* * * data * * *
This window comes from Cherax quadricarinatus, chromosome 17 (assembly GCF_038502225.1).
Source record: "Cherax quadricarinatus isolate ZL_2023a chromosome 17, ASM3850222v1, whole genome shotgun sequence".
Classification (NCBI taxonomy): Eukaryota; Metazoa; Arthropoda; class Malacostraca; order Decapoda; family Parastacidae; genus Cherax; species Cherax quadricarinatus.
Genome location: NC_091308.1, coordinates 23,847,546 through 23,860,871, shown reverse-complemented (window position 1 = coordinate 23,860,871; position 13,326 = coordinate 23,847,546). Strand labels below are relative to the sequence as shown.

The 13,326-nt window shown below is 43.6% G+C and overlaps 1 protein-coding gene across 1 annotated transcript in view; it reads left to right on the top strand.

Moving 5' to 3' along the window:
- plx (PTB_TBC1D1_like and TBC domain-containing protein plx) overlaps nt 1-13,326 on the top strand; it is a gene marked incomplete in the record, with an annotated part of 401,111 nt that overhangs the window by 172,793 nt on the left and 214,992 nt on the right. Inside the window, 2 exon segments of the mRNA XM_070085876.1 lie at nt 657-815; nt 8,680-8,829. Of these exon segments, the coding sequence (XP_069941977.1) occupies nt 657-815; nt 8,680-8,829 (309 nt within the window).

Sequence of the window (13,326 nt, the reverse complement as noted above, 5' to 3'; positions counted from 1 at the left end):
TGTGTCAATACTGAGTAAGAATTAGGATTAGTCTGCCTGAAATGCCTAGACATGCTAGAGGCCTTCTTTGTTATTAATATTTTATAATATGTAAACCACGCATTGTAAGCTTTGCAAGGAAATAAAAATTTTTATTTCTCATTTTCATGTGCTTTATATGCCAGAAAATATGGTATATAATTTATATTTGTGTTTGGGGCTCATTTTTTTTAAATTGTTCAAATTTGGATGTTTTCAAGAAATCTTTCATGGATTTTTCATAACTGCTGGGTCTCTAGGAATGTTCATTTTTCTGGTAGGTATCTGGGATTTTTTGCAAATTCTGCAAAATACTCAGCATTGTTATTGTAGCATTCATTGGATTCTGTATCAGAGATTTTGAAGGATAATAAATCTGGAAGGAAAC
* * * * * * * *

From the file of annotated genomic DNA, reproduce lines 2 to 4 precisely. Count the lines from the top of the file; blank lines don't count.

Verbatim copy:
Source record: "Cherax quadricarinatus isolate ZL_2023a chromosome 17, ASM3850222v1, whole genome shotgun sequence".
Classification (NCBI taxonomy): Eukaryota; Metazoa; Arthropoda; class Malacostraca; order Decapoda; family Parastacidae; genus Cherax; species Cherax quadricarinatus.
Genome location: NC_091308.1, coordinates 23,847,546 through 23,860,871, shown reverse-complemented (window position 1 = coordinate 23,860,871; position 13,326 = coordinate 23,847,546). Strand labels below are relative to the sequence as shown.